Ser Gerris said, "It is not too late - "
"I will be the judge of that," Daenerys said. "Reznak, see that the prince and his companions are given quarters suitable to their high birth, and that their wants are attended to."
"As you wish, Your Radiance."
The queen rose. "Then we are done for now."
Daario and Ser Barristan followed her up the steps to her apartments.
"This changes everything," the old knight said.
"This changes nothing," Dany said, as Irri removed her crown.
"What good are three men?"
"Three knights," said Selmy. "Three liars," Daario said darkly.
"They deceived me."
"And bought you too, I do not doubt." He did not trouble to deny it. Dany unrolled the parchment and examined it again. Braavos. This was done in Braavos, while we were living in the house with the red door. Why did that make her feel so strange?
She found herself remembering her nightmare. Sometimes there is truth in dreams. Could Hizdahr zo Loraq be working for the warlocks, was that what the dream had meant? Could the dream have been a sending? Were the gods telling her to put Hizdahr aside and wed this Dornish prince instead?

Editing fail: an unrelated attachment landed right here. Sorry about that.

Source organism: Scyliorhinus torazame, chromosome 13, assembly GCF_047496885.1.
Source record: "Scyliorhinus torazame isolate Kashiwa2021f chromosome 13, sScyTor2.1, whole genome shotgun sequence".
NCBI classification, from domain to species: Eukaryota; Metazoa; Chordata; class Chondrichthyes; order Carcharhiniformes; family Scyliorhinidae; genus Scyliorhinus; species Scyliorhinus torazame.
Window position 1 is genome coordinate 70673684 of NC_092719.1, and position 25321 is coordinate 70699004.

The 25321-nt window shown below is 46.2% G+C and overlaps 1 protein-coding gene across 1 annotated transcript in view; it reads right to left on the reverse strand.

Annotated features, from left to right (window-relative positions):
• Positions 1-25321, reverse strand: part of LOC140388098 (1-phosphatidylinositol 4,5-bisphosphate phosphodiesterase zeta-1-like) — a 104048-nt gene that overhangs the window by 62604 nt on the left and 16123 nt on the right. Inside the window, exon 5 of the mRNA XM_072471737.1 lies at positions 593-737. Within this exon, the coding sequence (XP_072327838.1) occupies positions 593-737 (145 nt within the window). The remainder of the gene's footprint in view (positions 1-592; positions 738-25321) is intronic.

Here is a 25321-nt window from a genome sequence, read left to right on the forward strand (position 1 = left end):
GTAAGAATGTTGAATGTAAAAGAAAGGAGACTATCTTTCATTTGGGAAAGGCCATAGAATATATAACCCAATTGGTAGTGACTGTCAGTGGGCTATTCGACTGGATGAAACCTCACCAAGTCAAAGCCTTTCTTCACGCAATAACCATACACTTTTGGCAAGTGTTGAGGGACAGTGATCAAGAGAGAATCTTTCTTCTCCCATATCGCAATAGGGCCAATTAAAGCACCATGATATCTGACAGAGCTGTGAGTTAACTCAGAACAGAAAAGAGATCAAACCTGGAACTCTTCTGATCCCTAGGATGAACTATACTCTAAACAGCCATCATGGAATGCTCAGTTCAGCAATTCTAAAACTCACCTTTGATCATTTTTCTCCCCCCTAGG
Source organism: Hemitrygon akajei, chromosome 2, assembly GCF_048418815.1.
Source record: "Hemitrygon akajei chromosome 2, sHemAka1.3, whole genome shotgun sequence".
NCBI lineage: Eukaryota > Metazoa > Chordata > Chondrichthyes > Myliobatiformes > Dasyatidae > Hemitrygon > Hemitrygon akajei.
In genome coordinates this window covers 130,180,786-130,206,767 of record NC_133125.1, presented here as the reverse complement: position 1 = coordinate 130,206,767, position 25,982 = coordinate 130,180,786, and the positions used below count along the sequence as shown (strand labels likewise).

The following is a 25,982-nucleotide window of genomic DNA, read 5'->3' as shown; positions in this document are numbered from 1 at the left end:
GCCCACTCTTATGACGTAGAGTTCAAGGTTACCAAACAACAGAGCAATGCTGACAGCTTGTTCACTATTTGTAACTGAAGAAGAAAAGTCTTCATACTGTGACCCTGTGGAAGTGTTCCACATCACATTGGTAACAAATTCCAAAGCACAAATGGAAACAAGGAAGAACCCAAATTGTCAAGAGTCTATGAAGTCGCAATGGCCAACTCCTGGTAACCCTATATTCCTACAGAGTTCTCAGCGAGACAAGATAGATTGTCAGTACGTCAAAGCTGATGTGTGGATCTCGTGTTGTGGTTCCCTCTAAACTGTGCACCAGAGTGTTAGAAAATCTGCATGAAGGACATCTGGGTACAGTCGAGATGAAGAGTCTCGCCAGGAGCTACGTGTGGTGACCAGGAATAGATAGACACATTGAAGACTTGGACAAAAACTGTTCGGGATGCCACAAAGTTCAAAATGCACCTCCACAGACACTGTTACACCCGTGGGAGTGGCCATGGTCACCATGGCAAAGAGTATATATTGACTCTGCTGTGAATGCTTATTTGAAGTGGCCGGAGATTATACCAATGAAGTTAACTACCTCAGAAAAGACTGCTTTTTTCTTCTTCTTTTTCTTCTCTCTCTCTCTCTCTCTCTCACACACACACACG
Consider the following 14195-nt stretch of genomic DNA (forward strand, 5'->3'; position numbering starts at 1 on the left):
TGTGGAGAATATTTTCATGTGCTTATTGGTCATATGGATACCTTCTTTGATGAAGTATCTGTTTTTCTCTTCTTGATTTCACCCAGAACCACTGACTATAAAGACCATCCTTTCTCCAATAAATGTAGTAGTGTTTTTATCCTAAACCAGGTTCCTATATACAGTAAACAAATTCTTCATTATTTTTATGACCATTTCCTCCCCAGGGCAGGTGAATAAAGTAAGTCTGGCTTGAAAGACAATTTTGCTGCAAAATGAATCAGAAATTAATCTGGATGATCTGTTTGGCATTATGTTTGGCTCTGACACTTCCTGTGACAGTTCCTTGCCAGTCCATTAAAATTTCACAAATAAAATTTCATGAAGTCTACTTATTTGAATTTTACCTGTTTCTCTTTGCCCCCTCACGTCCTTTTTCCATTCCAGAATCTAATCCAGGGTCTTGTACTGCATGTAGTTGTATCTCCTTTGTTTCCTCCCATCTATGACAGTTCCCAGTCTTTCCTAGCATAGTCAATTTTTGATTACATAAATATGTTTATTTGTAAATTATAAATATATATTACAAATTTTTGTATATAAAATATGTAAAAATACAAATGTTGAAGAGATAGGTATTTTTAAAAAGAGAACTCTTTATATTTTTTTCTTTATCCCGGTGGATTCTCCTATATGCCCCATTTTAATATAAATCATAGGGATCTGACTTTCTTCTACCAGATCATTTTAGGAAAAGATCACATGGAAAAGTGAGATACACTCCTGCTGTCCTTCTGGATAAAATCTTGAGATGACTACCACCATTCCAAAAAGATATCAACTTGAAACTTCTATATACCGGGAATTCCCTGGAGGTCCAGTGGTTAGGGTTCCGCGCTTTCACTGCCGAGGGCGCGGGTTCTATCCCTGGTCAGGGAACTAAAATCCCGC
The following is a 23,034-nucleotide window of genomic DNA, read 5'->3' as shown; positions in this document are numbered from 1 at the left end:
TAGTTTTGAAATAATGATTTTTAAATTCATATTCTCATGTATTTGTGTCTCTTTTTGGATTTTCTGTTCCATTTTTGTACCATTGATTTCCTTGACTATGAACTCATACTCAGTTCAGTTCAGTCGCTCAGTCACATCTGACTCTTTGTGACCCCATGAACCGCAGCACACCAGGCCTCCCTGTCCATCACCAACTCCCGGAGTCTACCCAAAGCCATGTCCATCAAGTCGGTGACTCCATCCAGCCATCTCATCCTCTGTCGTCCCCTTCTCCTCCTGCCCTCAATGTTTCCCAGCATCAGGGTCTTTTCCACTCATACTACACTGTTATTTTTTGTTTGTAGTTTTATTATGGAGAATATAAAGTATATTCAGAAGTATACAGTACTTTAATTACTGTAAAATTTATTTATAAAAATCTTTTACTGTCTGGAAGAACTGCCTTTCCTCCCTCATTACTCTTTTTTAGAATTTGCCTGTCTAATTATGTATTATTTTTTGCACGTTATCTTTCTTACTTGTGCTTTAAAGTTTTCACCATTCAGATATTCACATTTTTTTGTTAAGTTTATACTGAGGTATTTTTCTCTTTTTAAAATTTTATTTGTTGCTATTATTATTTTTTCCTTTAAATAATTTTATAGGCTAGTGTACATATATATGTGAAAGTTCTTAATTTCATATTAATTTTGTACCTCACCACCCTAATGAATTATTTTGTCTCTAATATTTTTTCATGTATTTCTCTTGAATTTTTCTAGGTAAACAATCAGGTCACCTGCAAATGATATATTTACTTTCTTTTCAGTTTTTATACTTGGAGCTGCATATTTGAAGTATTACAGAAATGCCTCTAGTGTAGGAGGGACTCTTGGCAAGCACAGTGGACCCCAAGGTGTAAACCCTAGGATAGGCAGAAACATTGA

Something tickled at her memory. "Ser Barristan, what are the arms of House Martell?"
"A sun in splendor, transfixed by a spear."
The sun' s son. A shiver went through her. "Shadows and whispers."
What else had Quaithe said? The pale mare and the sun' s son. There was a lion in it too, and a dragon. Or am I the dragon? "Beware the perfumed seneschal." That she remembered. "Dreams and prophecies. Why must they always be in riddles? I hate this. Oh, leave me, ser. Tomorrow is my wedding day."